This article, written by Anne, originally appeared on Home Business Magazine.

May 7, 2017

Most people who run a home business face challenges and the stress of balancing work and life. Maybe you have to drop everything you are doing and postpone an important client call to respond to a call that your child got sick at school. Or it could be you find yourself suddenly facing unexpected challenges that seem insurmountable.

Maybe your marriage fell apart or you or a loved one has been diagnosed with a serious illness. Or perhaps like me, you started your business while raising a child with a severe mental illness, juggling work engagements with emergencies, hospitalizations and health crises for yourself and your child.

Any one of these or countless other situations can be traumatic and life changing. Some situations seem small and insignificant, while others can seem overwhelmingly difficult, if not seemingly impossible, to process and move beyond.

How do we keep getting up after we have been knocked down? The answer lies in taking steps to become more resilient.

Resilience is defined as the ability to recover from or adjust easily to misfortune or change. Resilience is a skill that can be learned, and whether we like it or not, life gives us plenty of chances to practice.

Our resilience is often tied to our perceptions. In life there is struggle. Resilient people don’t waste difficult experiences and difficult times, but instead choose to use them as a catalyst for growth. How do they do it? One way is they choose to perceive pain and misfortune as temporary, Hara Estroff Marano, Editor-at-Large for Psychology Today, wrote in her article “The Art of Resilience.” So the very heart of learning to be more resilient lies in how we perceive our lives.

The good news is life gives Home Business Owners plenty of opportunities to exercise their resilience muscles

We exercise our resilience muscles – both when times are good and life seems easy, and those days when you would rather pull the sheets up over your head and stay in bed.

A good way to gauge your current level of resilience is to consider how you react when things don’t go your way, says Dr. Richard Davidson, a neuroscientist at the University of Wisconsin, in TIME’s The Science of Happiness. His research shows that the way we cope with little stressors strongly predicts how we will deal with the big ones. When we don’t have the proper tools, we don’t have adequate means to face the obstacles life will inevitably present.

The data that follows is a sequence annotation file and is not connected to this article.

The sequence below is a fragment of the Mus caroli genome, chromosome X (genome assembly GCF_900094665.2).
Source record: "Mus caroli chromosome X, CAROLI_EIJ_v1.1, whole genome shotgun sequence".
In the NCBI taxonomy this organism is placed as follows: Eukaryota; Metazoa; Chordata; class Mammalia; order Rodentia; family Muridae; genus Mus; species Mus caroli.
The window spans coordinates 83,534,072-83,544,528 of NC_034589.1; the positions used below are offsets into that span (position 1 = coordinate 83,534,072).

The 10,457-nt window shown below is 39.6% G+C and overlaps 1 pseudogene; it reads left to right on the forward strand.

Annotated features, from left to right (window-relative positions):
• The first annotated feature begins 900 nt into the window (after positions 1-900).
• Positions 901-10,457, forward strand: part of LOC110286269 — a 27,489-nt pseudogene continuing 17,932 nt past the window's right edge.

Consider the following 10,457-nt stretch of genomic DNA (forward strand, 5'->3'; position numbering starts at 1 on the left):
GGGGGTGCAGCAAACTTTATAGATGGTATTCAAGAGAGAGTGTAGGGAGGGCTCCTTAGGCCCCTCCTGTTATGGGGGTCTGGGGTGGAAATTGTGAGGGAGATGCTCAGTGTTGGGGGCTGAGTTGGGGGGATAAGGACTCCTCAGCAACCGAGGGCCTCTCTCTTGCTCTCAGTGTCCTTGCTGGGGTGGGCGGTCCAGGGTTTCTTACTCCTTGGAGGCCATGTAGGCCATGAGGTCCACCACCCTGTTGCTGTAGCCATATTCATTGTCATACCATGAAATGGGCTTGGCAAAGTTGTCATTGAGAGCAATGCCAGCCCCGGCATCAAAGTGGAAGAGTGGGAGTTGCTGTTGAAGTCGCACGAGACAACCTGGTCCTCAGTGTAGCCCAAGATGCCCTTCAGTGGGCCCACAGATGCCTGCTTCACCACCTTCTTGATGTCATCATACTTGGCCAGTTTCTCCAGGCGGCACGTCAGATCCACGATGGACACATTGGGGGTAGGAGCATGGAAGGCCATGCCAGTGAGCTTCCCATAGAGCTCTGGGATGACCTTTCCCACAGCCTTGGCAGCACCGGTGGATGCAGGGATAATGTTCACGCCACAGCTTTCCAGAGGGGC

Most of us are not taught resilience; rather we gain it through life experience. Given that the average person experiences five to six major traumas in his/her life, these are very necessary but often-overlooked skills. I wish I had learned them in school. I use resilience way more than I use algebra! Fortunately, resilience is a skill that can be cultivated, practiced, and honed.

Lately, I have been spending a lot of time learning what helps develop and maintain resilience. I was recently speaking at a conference, and I shared the calamity of events our family has gone through over the last two years. A few people came up to me and asked how I get back up after getting knocked down so many times.

In my attempt to find solutions and coping strategies to help me raise my son, and in dealing with a lot of setbacks along the way, I’ve discovered a formula that can transform tragedy into triumph. And this applies not just to big tragedies, but also the everyday stuff we all deal with that weighs us down. It’s simple: courage plus resilience equals triumph.

I’ve been able to not only survive but also thrive over the last 15 years solely on a combination of courage and resilience. Both are necessary, and neither can work alone.

Courage: Catalyst for Resilience

According to the Merriam-Webster Dictionary, courage is “the ability to do something that you know is difficult or dangerous. Mental or moral strength to venture, persevere, and withstand danger, fear, or difficulty.”

I love the word courage. It means I have to make the decision every day to do something that I know will be difficult, and may even be dangerous. And I need all of the mental and moral strength I can muster to persevere.